A few weeks ago, Incisive Media, publishers of American Lawyer and other publications, announced the formation of a new business group that will develop print and online regional practice products for attorneys.
This past week, InformationWeek launched InformationWeek Global CIO and an invitation-only Global CIO Think Tank, products that “are intended to provide CIOs and other senior technology leaders with news, research and a peer-to-peer online think tank.” In talking about the launch, an InformationWeek executive said, ““The peer-level interaction is central to everything we’re doing at Global CIO.”
Yesterday, the Financial Times announced a partnership with Philips, which will be the sole sponsor of a four-part magazine series called FT Health. Philips will also sponsor a blog and micro-sites devoted to health topics on FT.com.
So why write about these things under an “association” banner?
For some time, I’ve been thinking that associations would do well to emulate better practice among business-to-business publishers. Good B2B businesses surround an audience, deliver services and products built around a recognized brand and communicate across a variety of channels. To stay relevant, associations need to do the same.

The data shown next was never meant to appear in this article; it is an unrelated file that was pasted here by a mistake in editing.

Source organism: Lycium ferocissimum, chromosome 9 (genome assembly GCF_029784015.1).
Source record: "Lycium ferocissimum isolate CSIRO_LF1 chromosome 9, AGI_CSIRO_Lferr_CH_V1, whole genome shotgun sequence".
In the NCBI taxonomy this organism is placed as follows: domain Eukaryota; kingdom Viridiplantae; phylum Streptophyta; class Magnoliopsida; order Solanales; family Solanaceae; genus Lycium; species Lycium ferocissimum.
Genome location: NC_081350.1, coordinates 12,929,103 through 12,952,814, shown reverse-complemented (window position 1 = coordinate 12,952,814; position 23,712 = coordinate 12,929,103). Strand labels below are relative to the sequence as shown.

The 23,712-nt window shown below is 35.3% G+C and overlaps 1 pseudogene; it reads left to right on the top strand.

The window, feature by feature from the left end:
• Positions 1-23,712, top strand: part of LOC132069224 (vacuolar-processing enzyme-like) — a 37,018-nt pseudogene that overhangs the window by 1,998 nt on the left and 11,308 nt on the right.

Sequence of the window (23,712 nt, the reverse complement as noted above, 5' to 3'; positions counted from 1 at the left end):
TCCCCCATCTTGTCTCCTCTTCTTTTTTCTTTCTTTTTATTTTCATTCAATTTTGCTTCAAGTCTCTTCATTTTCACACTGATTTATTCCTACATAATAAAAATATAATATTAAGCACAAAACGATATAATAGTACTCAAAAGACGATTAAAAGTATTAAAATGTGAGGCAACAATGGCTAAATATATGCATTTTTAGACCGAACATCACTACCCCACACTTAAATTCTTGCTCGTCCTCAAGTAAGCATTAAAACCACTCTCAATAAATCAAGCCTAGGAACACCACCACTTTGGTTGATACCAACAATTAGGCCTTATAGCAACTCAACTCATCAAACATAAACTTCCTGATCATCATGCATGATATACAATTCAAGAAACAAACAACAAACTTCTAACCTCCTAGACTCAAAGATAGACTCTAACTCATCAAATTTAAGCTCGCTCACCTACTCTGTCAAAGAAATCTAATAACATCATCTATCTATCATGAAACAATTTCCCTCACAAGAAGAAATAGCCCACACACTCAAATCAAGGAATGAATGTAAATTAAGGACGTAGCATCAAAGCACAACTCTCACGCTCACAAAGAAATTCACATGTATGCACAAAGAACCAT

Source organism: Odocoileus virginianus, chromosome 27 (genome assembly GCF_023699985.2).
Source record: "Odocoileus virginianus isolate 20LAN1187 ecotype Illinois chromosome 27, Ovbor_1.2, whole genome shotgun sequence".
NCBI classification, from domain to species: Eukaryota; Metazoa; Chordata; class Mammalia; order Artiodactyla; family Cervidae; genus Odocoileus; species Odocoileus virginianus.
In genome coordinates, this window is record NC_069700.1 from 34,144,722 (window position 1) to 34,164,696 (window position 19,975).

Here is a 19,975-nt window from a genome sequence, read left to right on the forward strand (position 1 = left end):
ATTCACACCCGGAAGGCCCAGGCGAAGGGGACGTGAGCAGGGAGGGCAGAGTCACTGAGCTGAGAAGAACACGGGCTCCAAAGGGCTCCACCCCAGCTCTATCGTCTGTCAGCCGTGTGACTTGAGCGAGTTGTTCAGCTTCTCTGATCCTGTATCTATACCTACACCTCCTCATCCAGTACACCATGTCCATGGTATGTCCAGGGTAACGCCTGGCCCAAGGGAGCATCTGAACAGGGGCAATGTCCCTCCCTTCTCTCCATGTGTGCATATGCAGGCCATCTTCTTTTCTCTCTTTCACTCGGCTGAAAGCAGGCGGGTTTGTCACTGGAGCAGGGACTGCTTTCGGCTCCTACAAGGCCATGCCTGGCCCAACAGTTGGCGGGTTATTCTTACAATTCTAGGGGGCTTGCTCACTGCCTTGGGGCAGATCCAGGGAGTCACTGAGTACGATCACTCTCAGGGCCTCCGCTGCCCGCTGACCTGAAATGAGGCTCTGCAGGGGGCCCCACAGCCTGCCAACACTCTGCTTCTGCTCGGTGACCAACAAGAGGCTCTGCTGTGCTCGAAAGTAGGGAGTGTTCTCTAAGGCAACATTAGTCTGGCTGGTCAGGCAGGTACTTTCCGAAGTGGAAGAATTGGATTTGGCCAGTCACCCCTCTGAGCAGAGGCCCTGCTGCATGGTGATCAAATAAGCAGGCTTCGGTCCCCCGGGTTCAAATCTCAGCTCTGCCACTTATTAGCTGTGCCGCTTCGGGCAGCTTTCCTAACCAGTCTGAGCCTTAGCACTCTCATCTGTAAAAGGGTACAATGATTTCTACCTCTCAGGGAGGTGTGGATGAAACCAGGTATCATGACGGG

When American Lawyer starts to develop regional practice products, it takes on the affiliation role often reserved for an association. The Practising Law Institute may be more immediately targeted, but a for-profit entity offering CLE credits also gets in front of lawyers much more often than the remote national association.
When Information Week offers CIOs the opportunity to engage with one another, whether virtually or in person, it extends a brand that ultimately threatens the vitality of a range of associations. And when the Financial Times leverages its considerable brand equity to deliver health-care coverage in print and online… well, you can do the math.
Associations start with a significant advantage over B2B publishers: their members actively chose to join the association. Even though most B2B publishers qualify their audiences, the hurdles are not nearly as strong a signal as the willingness to pay annual membership dues.
That said, squandering that advantage risks competitive entry from better-financed, more agile for-profit organizations. It’s no longer enough to deliver a decent print publication to so-called “mailbox members” and expect that they will renew their membership next year.
Associations need to challenge themselves to uncover and meet needs their members may not know they have. American Lawyer, InformationWeek and the Financial Times are doing that now, whether their competing associations like it or not.